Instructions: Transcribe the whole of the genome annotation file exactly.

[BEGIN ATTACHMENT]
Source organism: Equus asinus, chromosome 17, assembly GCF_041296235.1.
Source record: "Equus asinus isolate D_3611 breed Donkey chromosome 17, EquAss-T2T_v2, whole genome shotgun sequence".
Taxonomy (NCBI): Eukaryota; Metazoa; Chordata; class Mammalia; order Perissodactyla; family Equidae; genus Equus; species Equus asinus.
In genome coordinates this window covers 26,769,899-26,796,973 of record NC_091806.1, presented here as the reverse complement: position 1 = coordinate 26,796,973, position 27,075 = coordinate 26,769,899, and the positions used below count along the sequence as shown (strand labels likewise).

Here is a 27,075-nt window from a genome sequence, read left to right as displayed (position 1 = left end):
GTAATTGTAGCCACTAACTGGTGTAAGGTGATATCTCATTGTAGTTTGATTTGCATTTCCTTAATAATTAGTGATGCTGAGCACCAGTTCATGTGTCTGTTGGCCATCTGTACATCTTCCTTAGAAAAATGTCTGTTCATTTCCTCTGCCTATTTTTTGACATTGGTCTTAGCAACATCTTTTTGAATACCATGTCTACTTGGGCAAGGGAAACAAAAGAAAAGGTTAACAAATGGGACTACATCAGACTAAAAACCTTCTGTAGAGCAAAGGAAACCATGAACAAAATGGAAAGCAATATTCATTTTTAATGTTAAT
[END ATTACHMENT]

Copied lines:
Source organism: Equus asinus, chromosome 17, assembly GCF_041296235.1.
Source record: "Equus asinus isolate D_3611 breed Donkey chromosome 17, EquAss-T2T_v2, whole genome shotgun sequence".
Taxonomy (NCBI): Eukaryota; Metazoa; Chordata; class Mammalia; order Perissodactyla; family Equidae; genus Equus; species Equus asinus.
In genome coordinates this window covers 26,769,899-26,796,973 of record NC_091806.1, presented here as the reverse complement: position 1 = coordinate 26,796,973, position 27,075 = coordinate 26,769,899, and the positions used below count along the sequence as shown (strand labels likewise).

Here is a 27,075-nt window from a genome sequence, read left to right as displayed (position 1 = left end):
GTAATTGTAGCCACTAACTGGTGTAAGGTGATATCTCATTGTAGTTTGATTTGCATTTCCTTAATAATTAGTGATGCTGAGCACCAGTTCATGTGTCTGTTGGCCATCTGTACATCTTCCTTAGAAAAATGTCTGTTCATTTCCTCTGCCTATTTTTTGACATTGGTCTTAGCAACATCTTTTTGAATACCATGTCTACTTGGGCAAGGGAAACAAAAGAAAAGGTTAACAAATGGGACTACATCAGACTAAAAACCTTCTGTAGAGCAAAGGAAACCATGAACAAAATGGAAAGCAATATTCATTTTTAATGTTAAT